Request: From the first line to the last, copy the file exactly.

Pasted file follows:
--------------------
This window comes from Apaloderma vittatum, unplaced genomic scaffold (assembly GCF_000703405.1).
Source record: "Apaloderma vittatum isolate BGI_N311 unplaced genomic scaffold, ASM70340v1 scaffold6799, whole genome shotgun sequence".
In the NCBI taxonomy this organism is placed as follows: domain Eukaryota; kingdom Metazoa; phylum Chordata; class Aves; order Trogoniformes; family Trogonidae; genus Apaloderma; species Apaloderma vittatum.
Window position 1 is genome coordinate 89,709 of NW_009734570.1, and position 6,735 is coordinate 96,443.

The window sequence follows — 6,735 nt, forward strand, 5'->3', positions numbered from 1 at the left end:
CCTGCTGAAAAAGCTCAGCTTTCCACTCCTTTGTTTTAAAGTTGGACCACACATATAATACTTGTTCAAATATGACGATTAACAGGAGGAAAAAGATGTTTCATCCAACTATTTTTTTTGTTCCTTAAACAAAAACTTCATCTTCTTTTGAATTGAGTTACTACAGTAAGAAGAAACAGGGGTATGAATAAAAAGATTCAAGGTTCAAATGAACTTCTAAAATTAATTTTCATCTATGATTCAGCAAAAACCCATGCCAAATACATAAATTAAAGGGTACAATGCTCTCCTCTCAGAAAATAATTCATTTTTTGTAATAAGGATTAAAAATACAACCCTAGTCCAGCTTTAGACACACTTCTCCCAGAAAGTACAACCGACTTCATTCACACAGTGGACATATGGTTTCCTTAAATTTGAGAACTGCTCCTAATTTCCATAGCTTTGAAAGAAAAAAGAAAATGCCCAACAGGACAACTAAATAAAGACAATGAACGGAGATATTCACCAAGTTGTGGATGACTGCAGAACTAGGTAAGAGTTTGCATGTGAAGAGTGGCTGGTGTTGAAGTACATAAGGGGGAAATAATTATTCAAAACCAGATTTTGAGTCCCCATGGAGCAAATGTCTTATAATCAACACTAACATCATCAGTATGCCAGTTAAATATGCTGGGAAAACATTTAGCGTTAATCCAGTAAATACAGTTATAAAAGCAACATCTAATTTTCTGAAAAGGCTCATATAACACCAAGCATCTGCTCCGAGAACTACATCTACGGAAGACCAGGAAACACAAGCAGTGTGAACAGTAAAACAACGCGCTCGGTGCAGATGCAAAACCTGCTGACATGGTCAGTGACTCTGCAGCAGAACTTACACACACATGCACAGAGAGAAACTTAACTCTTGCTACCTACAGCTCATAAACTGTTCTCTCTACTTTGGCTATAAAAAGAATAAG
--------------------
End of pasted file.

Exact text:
This window comes from Apaloderma vittatum, unplaced genomic scaffold (assembly GCF_000703405.1).
Source record: "Apaloderma vittatum isolate BGI_N311 unplaced genomic scaffold, ASM70340v1 scaffold6799, whole genome shotgun sequence".
In the NCBI taxonomy this organism is placed as follows: domain Eukaryota; kingdom Metazoa; phylum Chordata; class Aves; order Trogoniformes; family Trogonidae; genus Apaloderma; species Apaloderma vittatum.
Window position 1 is genome coordinate 89,709 of NW_009734570.1, and position 6,735 is coordinate 96,443.

The window sequence follows — 6,735 nt, forward strand, 5'->3', positions numbered from 1 at the left end:
CCTGCTGAAAAAGCTCAGCTTTCCACTCCTTTGTTTTAAAGTTGGACCACACATATAATACTTGTTCAAATATGACGATTAACAGGAGGAAAAAGATGTTTCATCCAACTATTTTTTTTGTTCCTTAAACAAAAACTTCATCTTCTTTTGAATTGAGTTACTACAGTAAGAAGAAACAGGGGTATGAATAAAAAGATTCAAGGTTCAAATGAACTTCTAAAATTAATTTTCATCTATGATTCAGCAAAAACCCATGCCAAATACATAAATTAAAGGGTACAATGCTCTCCTCTCAGAAAATAATTCATTTTTTGTAATAAGGATTAAAAATACAACCCTAGTCCAGCTTTAGACACACTTCTCCCAGAAAGTACAACCGACTTCATTCACACAGTGGACATATGGTTTCCTTAAATTTGAGAACTGCTCCTAATTTCCATAGCTTTGAAAGAAAAAAGAAAATGCCCAACAGGACAACTAAATAAAGACAATGAACGGAGATATTCACCAAGTTGTGGATGACTGCAGAACTAGGTAAGAGTTTGCATGTGAAGAGTGGCTGGTGTTGAAGTACATAAGGGGGAAATAATTATTCAAAACCAGATTTTGAGTCCCCATGGAGCAAATGTCTTATAATCAACACTAACATCATCAGTATGCCAGTTAAATATGCTGGGAAAACATTTAGCGTTAATCCAGTAAATACAGTTATAAAAGCAACATCTAATTTTCTGAAAAGGCTCATATAACACCAAGCATCTGCTCCGAGAACTACATCTACGGAAGACCAGGAAACACAAGCAGTGTGAACAGTAAAACAACGCGCTCGGTGCAGATGCAAAACCTGCTGACATGGTCAGTGACTCTGCAGCAGAACTTACACACACATGCACAGAGAGAAACTTAACTCTTGCTACCTACAGCTCATAAACTGTTCTCTCTACTTTGGCTATAAAAAGAATAAG